Friday, October 20, 2006

Mulling things over...

Well, this week has not been quite so hectic as previous ones. I actually managed a day in the BLISS office yesterday and had a most successful meeting with a group of doctors and nurses who are overseeing the research I am doing (won't go into this at lengths here!). When I arrived at the office, I was told by my manger that the boss wants to send me off to America as they are alredy implementing programmes of care for premature babies that we are exploring introducing and evaluating over here. My immediate reaction was excitment, followed by that heavy sense of "yes but how on earth could I work everything out that I would be leaving behind?" After a chat with Mum I realised that this is exactly what the hospice is here for and, not only would this trip be of huge importance to my work, it would do me a huge amount of good personally too. So, we can work something else and I will be telling them, yes! We have not yet left William at the hospice alone, I think I have always hoped this condition is somewhat temporary and we can do all the things we want to later down the line. However, with the addition now of wheelchairs and mobility problems, it is high time the girls and I looked to do some of the things we miss, like rock climbing (indoor with full safety kit!), rambling and camping. We will look to go on some kind of family adventure weekend to incorporate all these things sometime in the Spring.

It is interesting to mull things over and compare the impact of the path our life has taken on Paul and I. It is a similar pattern among other Mums I have spoken to as well. Mums seem to undergo the biggest changes in life. I have had to give up full time work and cope with a much smaller income. This has been a positive thing in many ways as I am there for all 3 children much more than I used to be and I am the one at the school gates in the afternoon to hear all their news as they come out of school. Friends is another interesting issue here. Paul's friendship group remains pretty much unchanged. However, alongside old friends, I have a huge set of new ones who I have met in relation to some aspect of my journey with William. Some at the hospice and other groups we are involved with, some from hospitals, others from message boards and still others just by word of mouth through various networks because we share something in common. It is often these new friends who I turn to the most for support, to share news and feelings, to discuss how I feel about the latest diagnositic theory or piece of equipment... When Paul had his accident, it was these friends who I knew would understand my context and how I felt about it all. There is an instant bond and this makes new friendships very close very quickly. This seems to be something that women in our situation seek more than men. However, at times, I can feel very excluded from the life we had before and that Paul still enjoys. Paul often gets invitations to events such as weddings and parties but the logistics of bringing the children, especially William with the restraints of TPN etc, it inevitably means that I have to stay home. Sometimes, I get the feeling people don't invite you to things when you are in this position because they just don't see how the logistics will work. It can get very isolating - another reason why the new friendships are so important. I have had this conversation with so many other Mums who all experience the same.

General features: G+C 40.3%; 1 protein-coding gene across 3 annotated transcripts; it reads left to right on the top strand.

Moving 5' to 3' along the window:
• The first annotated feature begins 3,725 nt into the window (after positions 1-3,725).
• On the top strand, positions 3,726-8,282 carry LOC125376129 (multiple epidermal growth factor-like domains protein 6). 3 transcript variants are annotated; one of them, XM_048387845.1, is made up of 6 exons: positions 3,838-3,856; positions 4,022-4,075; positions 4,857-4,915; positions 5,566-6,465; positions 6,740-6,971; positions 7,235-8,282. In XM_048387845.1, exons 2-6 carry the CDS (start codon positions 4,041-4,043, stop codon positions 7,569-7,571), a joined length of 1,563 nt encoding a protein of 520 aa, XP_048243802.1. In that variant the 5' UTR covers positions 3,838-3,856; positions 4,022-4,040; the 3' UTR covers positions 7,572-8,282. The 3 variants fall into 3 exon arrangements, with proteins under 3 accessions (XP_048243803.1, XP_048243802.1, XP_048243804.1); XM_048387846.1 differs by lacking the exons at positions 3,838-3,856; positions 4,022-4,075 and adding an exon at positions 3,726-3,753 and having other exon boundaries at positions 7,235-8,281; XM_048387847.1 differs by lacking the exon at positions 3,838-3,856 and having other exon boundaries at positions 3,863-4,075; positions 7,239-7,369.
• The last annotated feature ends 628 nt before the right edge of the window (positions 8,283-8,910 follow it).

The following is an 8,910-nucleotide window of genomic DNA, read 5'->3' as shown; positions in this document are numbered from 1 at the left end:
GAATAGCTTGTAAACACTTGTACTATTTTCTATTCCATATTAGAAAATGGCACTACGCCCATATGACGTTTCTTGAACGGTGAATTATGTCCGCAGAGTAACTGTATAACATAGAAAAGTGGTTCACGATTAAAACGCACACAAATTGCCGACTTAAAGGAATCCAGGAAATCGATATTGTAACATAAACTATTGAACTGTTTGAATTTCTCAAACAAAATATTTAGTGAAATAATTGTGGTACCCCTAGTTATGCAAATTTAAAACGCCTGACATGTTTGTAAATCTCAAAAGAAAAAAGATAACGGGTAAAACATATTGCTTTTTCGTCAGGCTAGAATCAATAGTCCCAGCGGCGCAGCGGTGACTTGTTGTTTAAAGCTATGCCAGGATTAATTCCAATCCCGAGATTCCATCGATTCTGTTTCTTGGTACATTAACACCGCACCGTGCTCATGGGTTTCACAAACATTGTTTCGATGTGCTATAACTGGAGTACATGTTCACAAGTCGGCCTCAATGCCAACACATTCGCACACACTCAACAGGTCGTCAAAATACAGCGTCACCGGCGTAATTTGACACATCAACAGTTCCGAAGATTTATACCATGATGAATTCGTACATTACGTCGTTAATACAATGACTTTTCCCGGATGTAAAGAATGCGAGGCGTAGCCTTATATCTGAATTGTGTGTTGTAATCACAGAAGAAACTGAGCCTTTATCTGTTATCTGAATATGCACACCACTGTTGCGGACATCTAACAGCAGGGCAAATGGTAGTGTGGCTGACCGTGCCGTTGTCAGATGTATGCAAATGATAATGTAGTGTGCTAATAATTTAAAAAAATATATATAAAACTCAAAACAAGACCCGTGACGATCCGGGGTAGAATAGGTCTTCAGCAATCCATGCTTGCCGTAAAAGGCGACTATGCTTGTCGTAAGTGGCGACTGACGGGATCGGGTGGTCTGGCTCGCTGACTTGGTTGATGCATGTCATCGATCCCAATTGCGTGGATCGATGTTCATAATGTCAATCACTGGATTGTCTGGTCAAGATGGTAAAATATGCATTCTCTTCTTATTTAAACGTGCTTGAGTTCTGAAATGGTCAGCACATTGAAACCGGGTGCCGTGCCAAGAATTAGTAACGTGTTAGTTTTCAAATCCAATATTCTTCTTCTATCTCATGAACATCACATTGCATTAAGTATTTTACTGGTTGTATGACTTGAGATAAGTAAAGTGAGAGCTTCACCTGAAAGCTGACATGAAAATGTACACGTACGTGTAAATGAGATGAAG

Another thing I have been mulling over is they different ranges of conditions and disease progression patterns. Since we were told that William's condition may turn out to be a degenerative one, I have wondered to myself what is harder - to have a child born with very limited physical ability that remains at a static level or to watch a child loose his or her function over a period of time? The first may enable you to get used to things but you never have the memories of that child running around and doing things. With a degenerative condition, you have to endure the agony of watching your child deteriorate in front of you, however, you have precious and happy memories of years that went by before. The saddest thing I have seen is a child who was OK but who had a tragic accident where a fall led to a blood clot on the brain. I think that is the hardest situation of all, suddenly, just like that a well child becoming profoundly disabled. Of course, this can happen to anyone at any time. This is why some disabled people in America term able bodied people as "currently able bodied" . This is why we need to enjoy every second with all our children and this weekend we are off to the hospice again to do just that!

2 comments:

Shadow x said...

Thank you for the food for thought Sarah,
Hugs to you, one of my friends.
xxxxxx

Tinypoppet said...

Really interesting blog Sarah - as always I dont know how you do it supermum! much love xxx